Fairytale: Story of the Seven Dwarves is not a straight-up reboot of the original Snow White classic, it’s more of a contemporary re-imagining that spins its own yarn.
Although Snow White makes a brief appearance (as an overly-entitled celebutante), the role of ‘slumbering Princess awaiting her true love’s kiss’ is filled by the blonde-haired Princess Rose, whom we don’t really see too often. As her role in the story is relegated to being a necessary anchor for the plot, the real focus is on the seven dwarves themselves.
Happy? Grumpy? Bashful?
With names like Bobo, Cooky and Ralphy, these are not the characters you might remember watching as a child, but all the main archetypes are represented here. Together, they embark on a quest to thwart the evil witch Dellamorta, who wants to rule the kingdom by putting a curse on the King’s daughter, etc.
This all sounds pretty bad on paper, but somehow manages to create its own individual identity. For instance, Dellamorta is portrayed as the prototypical nefarious villain, complete with raspy cackle, purple skin and constant trilling of her R’s. Much like the evil Ysma from Emperor’s New Groove, Dellamorta’s devilishness is amped up to eleven and in doing so, she becomes a kind of self-parody that creates much of the film’s humour. There are also some great references and fun cameos to the original Snow White and other fairytale characters throughout the film’s first act.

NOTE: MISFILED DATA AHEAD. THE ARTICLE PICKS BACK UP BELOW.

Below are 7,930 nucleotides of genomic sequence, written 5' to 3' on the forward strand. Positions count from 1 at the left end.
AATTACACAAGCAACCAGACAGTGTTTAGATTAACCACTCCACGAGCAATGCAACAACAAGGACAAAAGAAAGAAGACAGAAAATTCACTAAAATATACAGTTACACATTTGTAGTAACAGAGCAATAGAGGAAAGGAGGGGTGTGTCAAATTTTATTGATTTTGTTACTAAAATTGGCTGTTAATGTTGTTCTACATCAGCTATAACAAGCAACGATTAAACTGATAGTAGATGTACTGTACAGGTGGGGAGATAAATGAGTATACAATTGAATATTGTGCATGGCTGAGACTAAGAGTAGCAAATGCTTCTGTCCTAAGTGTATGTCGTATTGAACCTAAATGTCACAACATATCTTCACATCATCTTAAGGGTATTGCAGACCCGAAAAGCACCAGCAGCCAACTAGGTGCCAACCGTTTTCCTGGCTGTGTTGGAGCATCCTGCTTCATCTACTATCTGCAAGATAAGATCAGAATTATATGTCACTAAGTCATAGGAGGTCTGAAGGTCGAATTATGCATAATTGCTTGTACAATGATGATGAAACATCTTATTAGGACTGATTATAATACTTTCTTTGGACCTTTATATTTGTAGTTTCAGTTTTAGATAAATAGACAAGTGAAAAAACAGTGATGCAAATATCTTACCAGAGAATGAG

The dwarves themselves are a bumbling bunch, which makes their heroics a lot funnier, even though none of them are individually that memorable. The silliness is rounded out with the revelation that Dellamorta’s Dragon has secret dreams of being a tap dancer and turns against his master. It was at this point that I began to wonder whether straying from the source material was the best decision.
Whilst this is fundamentally a new story in its own right, comparisons to the original Snow White are inevitable and reveal the chinks in Fairytale: Story of the Seven Dwarves’ armour. The villain of Snow White was incredibly sinister, but this has been lost in the contemporary translation. The princess herself was also utterly unforgettable, but Princess Rose adds nothing new to the canon.
Snow White’s Dwarves were similar in many respects to the re-imagined version, but their rich characterisation there has been reduced down to a team of heroes that are perfectly likable, but seem to lack that X factor that made the original cast so compelling.
But we do live in the modern world after all and comparisons to the past rarely do service to what’s in front of us. Plus, no eight year-old is going to sit down and complain that the reboot doesn’t reach the impossibly high standards of the original. Indeed, stickling over details and perhaps a few missed opportunities doesn’t account for the fact that this is a well-produced and funny children’s adventure film, even if some of the finer details are glossed over.
Fairytale: Story of the Seven Dwarves is out now on DVD and Blu-ray.